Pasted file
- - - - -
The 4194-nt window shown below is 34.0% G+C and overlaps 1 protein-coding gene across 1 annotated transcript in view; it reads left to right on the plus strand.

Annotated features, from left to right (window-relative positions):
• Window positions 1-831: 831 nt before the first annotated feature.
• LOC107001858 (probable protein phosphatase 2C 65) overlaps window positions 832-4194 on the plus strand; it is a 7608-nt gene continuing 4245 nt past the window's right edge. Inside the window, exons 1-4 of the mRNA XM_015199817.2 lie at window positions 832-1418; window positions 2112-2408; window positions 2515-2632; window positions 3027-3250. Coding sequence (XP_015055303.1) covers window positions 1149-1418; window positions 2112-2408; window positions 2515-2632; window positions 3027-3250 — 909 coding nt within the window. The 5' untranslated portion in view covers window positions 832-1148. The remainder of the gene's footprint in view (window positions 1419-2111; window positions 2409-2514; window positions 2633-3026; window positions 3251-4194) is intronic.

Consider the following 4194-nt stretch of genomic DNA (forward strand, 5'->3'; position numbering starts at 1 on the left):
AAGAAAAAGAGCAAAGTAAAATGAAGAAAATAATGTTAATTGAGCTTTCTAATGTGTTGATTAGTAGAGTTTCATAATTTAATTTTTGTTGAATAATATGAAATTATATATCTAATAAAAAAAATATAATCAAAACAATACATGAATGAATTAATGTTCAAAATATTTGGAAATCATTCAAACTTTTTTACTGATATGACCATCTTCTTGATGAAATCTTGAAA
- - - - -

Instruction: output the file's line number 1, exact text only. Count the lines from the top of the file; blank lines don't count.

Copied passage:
The 4194-nt window shown below is 34.0% G+C and overlaps 1 protein-coding gene across 1 annotated transcript in view; it reads left to right on the plus strand.